233. WEEE purchased after Aug 2005 that you are not replacing Original producer (supplier) is responsible regardless of whether a like for like replacement is taking placeContact supplier and arrange collection (may need to get this information via your distributor)NB: Determining when something was ‘placed on the market’ may cause problems – in these situations, for practical purposes, establishments may want to make the executive decision to dispose of all historical EEE themselves, particularly given that many compliance schemes will collect free of charge
244. Future purchasing of EEE Ensure you address the issue of disposal of the equipment at end of life is included in the contractCan be used as an additional negotiating toolEnsure producers do not try and discharge end of life disposal obligations to you in the small printEnsure purchasing systems are set up to record dates of purchase and supplier information
25Main points Possible producer obligations Register with a compliance scheme if necessaryMain obligation as business userEstablishing internal systems for understanding when waste electrical equipment was purchasedNegotiating supply contracts for future suppliesOne-off collections using a compliance scheme / AATFSeparation / storage of WEEEObtain evidence of correct disposal
26Case Study 1 (University of Glasgow) The sheer scale of the challengeLack of awareness & understandingPurchasing and Legal requirementsAsset tracking and record keepingDisposalComplexity – large No. of people, depts & budgetsThe huge no. of items.Geographical/physical issuesThe cultureThe range of activities
27Step 1 - Addressing awareness & understanding (University of Glasgow) Legal requirementsDuty of Care trainingSelection and audit of contractors for disposalEncourage use of existing approved contractors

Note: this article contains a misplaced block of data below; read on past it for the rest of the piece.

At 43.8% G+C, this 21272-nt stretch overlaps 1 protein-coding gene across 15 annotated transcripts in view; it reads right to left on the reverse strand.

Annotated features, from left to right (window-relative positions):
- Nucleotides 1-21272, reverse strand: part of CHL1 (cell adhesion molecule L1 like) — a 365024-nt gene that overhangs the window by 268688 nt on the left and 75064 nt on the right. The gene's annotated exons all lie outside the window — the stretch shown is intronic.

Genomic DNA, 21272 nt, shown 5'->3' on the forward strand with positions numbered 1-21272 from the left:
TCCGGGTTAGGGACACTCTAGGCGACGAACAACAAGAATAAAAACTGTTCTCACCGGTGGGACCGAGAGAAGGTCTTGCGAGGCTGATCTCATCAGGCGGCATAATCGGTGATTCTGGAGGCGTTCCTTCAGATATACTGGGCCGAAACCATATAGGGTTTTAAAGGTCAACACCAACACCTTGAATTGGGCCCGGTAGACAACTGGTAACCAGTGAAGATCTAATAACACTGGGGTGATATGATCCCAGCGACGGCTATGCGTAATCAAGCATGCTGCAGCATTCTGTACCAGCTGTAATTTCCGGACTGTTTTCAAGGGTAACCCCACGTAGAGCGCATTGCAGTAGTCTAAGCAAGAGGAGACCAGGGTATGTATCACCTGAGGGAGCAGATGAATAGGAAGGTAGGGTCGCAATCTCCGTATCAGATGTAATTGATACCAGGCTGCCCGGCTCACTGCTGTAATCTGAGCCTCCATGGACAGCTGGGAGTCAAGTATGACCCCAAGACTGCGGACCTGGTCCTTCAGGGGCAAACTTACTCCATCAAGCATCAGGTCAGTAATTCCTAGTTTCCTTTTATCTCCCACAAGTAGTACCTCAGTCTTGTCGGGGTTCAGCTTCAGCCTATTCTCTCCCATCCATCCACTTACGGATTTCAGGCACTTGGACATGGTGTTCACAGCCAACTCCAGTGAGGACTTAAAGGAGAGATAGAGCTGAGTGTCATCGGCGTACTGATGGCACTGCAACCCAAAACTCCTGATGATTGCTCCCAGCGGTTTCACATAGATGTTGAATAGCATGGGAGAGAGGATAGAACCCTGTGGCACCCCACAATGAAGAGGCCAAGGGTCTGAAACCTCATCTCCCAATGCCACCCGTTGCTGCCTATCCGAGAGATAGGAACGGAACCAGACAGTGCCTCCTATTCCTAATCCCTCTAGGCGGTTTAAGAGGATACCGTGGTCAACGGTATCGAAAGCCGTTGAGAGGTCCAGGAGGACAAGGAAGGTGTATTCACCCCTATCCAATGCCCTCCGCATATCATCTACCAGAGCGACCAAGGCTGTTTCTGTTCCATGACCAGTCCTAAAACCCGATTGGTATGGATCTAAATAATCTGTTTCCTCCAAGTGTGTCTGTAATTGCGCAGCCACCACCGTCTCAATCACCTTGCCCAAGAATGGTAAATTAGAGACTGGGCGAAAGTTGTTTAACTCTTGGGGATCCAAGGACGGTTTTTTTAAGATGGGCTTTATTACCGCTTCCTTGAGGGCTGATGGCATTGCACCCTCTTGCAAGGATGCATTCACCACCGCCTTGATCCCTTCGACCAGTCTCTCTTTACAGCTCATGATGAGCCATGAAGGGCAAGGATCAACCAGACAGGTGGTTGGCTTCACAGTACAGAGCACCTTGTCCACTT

28Step 2 - Addressing administrative & management issues (University of Glasgow) Encourage linking to PAT and assets register databases.Utilise Agresso financial recordsEducate departments on retention of Transfer Notes. Periodic audit of departments.
29Step 3 – Addressing Disposal (University of Glasgow) Uplifts from each department and buildingEnvironmental and sustainability issues a high priority. The issue of charitiesCosts associated with these small uncoordinated uplifts
30Step 3 – Addressing Disposal (University of Glasgow) Disposal of highly specialist equipment on a case by case basis initiallyReview disposal quantities and costs after ~18 monthsTender for framework agreement for disposals
31Case Study 2 (University of Exeter) PROCUREMENT INFLUENCES:-CommunicationWaste Matters – Environmental SeminarSustainability Committees’Appointment of Sustainability AdviserWEEE ‘round-up’s’ (2006)Tender clauseContract Waste / Recycling Solution
32OBJECTIVES (Exeter) WEEE Audit Partnering Arrangements Reduction in Carbon Footprint / Co2 emissionsAdvantages / Quick WinsLease / Rental IT Equipment UoPProcurement Strategy of how we intend or propose to comply with the WEEE Regulations
33Case Study 3 (University of Edinburgh) Objectives:-To make the purchasers and end users of equipment aware of the WEEE Directive and of our responsibilities and challengesTo ensure that the suppliers who deliver to the University have registered with a scheme (e.g. Valpak) - only 30% done so to dateTo ensure that WEEE is disposed of at the lowest cost to the University whilst conforming to DoC / good practice
34Our Challenges Awareness of users/purchasers No common inventory of items under £25kUnauthorised / unregistered equipmentUnauthorised disposal methods (skip, charities)Disposal costs (who? / when?)Quantity and variety of WEEEDetails of compliance schemes geographical and space constraints